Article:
Magnetic field reversals of the Earth); and then a more systematic
characterization of chaotic systems (examples from fluid dynamics and
mantle convection) (**St** §9). Some preliminaries: Poincare
maps.

Universal routes to chaos:

- Period doubling: logistic map, chaos, periodic windows,
renormalization, quantitative and qualitative universality.
(
**Sc**§3) - Intermittency: in Lorenz system, in logistic map. Length of
laminar intervals from renormalization and simpler approaches.
Categories of intermittency (types I,II,III), (
**Sc**§4). - Quasi-periodicity/ 1-2-chaos/ Ruelle-Takens-Newhouse; breakdown
of 2d torus; in experimental systems; 1D circle map
and overlapping of resonances; reconstructed circle map from a time
series; damped-forced pendulum and El Nino's chaos (
**Sc**§6)

- Characterizing chaotic systems: Delay coordinates, embedding,
Lyapunov exponents (Ott §4.4 p. 129); Kolmogorov entropy
(
**Sc**Appendix F and p 113; Greiner, Neise and Stocker ``*thermodynamics and statistical mechanics*'', p. 150); fractals and fractal dimensions, dimension spectrum (**St**§ 11, p. 398-412;**Ott**§3, p69-71, 78-79, 89-92); Multi-fractals: dissipation in a turbulent flow, relation to dimension spectrum. (**Ott**§9, p 305-309). - The horseshoe map and symbolic dynamics (
**Ott**108-114); Heteroclinic and homoclinic tangles and creation of a horseshoe from a homoclinic intersection (**Ott**§4.3). Shilnilov's phenomenon and chaos due to a 3d homoclinic orbit (GH, §6.5, p 318-323; and p 12-14 in Vered Rom-Kedar's notes).

- Examples (Pendulum, The n-body problem)
- Basics: Hamiltonian systems; Liouville theorem/ symplectic
condition; (
**Ott**§7.1.1-7.1.2 p 208-215). - Motivation: the kicked rotor and chaos in the standard map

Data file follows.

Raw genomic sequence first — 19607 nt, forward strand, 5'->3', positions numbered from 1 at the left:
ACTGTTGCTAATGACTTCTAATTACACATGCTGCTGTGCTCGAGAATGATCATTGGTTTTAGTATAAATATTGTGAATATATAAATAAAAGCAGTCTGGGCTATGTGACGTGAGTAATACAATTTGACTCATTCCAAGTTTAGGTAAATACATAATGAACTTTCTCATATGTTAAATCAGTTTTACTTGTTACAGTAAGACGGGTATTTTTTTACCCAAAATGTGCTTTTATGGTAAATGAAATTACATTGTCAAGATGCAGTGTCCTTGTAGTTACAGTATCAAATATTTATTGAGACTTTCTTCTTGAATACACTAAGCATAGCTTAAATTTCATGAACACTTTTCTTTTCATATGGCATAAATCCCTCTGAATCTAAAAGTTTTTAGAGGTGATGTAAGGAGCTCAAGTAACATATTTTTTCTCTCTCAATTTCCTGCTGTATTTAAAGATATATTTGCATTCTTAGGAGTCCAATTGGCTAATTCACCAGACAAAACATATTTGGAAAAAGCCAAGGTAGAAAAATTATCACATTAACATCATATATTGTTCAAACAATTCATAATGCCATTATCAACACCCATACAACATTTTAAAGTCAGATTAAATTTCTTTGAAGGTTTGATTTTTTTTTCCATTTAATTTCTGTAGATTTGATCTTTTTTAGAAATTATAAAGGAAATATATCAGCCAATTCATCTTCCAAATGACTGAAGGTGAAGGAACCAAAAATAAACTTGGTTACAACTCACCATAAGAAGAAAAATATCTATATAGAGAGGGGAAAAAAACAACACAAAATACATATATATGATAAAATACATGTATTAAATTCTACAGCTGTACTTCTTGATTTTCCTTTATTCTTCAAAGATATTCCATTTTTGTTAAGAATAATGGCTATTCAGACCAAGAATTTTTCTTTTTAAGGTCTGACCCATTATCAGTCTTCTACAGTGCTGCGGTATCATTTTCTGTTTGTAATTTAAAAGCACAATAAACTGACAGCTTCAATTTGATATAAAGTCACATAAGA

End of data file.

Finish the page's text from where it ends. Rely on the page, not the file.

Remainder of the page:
(
**Ott**, p 216-217, 235-237;**JS**§7.5.1 p. 453-459). - More Basics: integrable vs non-integrable Hamiltonian systems;
motion of integrable on N-torus; Canonical change of coordinates and
generating functions; (
**G**, §9-1, p. 378-385,**Ott**§7.1.1-7.1.2 p 208-215). - Perturbations to integrable systems; averaging; resonant and
non-resonant tori (
**G**, §11-5, p 519-523); destruction of resonance tori and arising of chaos, KAM theory (**Ott**§ 7.2). - ``diffusion'' (
**Ott**§7.3.3), fluid mixing (**Ott**p 246-249).

- Controlling chaos

Homeworks will be given throughout the course. The best 80% of the
assignments will constitute 50% of the final grade. A final
**take home** exam will constitute another 50%.

- A Java applet demonstrating sensitivity to initial conditions in the Lorenz system: here.
- An on-line chaos course is at http://www.cmp.caltech.edu/~mcc/Chaos_Course/
- An interactive on line demo of a driven pendulum.
- Devil's staircase in circle map and Farey tree: and also this paper.
- For some interesting details about the KAM theorem, check here.
- Nonlinear resonance and bridge collapsing: The Tacoma
Narrows Bridge and the millennium pedestrian bridge in the UK.